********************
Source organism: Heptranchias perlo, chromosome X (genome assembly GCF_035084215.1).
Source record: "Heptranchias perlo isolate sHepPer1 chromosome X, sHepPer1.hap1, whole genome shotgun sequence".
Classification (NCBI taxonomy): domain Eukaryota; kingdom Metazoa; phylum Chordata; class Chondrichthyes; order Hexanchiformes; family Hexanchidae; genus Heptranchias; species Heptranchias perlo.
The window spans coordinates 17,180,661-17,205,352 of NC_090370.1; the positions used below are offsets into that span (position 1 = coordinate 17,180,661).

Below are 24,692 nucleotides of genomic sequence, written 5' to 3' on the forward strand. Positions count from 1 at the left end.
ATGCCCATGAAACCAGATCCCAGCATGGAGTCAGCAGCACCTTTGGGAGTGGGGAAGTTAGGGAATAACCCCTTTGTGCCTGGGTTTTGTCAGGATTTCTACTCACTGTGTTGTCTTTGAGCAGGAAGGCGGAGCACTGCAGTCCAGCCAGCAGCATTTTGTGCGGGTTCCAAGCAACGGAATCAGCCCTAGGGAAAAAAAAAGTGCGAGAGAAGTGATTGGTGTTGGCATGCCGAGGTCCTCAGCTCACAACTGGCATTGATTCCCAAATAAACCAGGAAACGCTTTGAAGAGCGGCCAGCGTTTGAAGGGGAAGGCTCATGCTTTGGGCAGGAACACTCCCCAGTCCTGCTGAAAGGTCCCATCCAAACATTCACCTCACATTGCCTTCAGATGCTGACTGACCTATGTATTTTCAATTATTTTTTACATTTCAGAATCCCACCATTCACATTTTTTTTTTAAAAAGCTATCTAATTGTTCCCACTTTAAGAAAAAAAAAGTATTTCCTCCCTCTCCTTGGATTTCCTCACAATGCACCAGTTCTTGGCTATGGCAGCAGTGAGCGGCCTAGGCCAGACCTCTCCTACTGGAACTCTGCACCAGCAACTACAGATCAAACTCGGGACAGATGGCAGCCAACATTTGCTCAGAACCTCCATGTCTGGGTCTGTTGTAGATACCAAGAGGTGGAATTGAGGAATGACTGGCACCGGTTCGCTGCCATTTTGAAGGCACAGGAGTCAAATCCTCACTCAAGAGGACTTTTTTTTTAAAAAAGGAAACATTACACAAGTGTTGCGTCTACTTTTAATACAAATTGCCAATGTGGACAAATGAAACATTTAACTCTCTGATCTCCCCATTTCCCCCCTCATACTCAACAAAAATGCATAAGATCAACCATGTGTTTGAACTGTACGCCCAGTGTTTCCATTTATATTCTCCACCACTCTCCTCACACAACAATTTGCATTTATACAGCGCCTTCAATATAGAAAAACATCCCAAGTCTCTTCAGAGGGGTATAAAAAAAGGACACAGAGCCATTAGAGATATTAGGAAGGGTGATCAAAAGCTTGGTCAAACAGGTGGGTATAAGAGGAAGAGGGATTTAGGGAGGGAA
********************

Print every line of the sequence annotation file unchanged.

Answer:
Source organism: Heptranchias perlo, chromosome X (genome assembly GCF_035084215.1).
Source record: "Heptranchias perlo isolate sHepPer1 chromosome X, sHepPer1.hap1, whole genome shotgun sequence".
Classification (NCBI taxonomy): domain Eukaryota; kingdom Metazoa; phylum Chordata; class Chondrichthyes; order Hexanchiformes; family Hexanchidae; genus Heptranchias; species Heptranchias perlo.
The window spans coordinates 17,180,661-17,205,352 of NC_090370.1; the positions used below are offsets into that span (position 1 = coordinate 17,180,661).

Below are 24,692 nucleotides of genomic sequence, written 5' to 3' on the forward strand. Positions count from 1 at the left end.
ATGCCCATGAAACCAGATCCCAGCATGGAGTCAGCAGCACCTTTGGGAGTGGGGAAGTTAGGGAATAACCCCTTTGTGCCTGGGTTTTGTCAGGATTTCTACTCACTGTGTTGTCTTTGAGCAGGAAGGCGGAGCACTGCAGTCCAGCCAGCAGCATTTTGTGCGGGTTCCAAGCAACGGAATCAGCCCTAGGGAAAAAAAAAGTGCGAGAGAAGTGATTGGTGTTGGCATGCCGAGGTCCTCAGCTCACAACTGGCATTGATTCCCAAATAAACCAGGAAACGCTTTGAAGAGCGGCCAGCGTTTGAAGGGGAAGGCTCATGCTTTGGGCAGGAACACTCCCCAGTCCTGCTGAAAGGTCCCATCCAAACATTCACCTCACATTGCCTTCAGATGCTGACTGACCTATGTATTTTCAATTATTTTTTACATTTCAGAATCCCACCATTCACATTTTTTTTTTAAAAAGCTATCTAATTGTTCCCACTTTAAGAAAAAAAAAGTATTTCCTCCCTCTCCTTGGATTTCCTCACAATGCACCAGTTCTTGGCTATGGCAGCAGTGAGCGGCCTAGGCCAGACCTCTCCTACTGGAACTCTGCACCAGCAACTACAGATCAAACTCGGGACAGATGGCAGCCAACATTTGCTCAGAACCTCCATGTCTGGGTCTGTTGTAGATACCAAGAGGTGGAATTGAGGAATGACTGGCACCGGTTCGCTGCCATTTTGAAGGCACAGGAGTCAAATCCTCACTCAAGAGGACTTTTTTTTTAAAAAAGGAAACATTACACAAGTGTTGCGTCTACTTTTAATACAAATTGCCAATGTGGACAAATGAAACATTTAACTCTCTGATCTCCCCATTTCCCCCCTCATACTCAACAAAAATGCATAAGATCAACCATGTGTTTGAACTGTACGCCCAGTGTTTCCATTTATATTCTCCACCACTCTCCTCACACAACAATTTGCATTTATACAGCGCCTTCAATATAGAAAAACATCCCAAGTCTCTTCAGAGGGGTATAAAAAAAGGACACAGAGCCATTAGAGATATTAGGAAGGGTGATCAAAAGCTTGGTCAAACAGGTGGGTATAAGAGGAAGAGGGATTTAGGGAGGGAA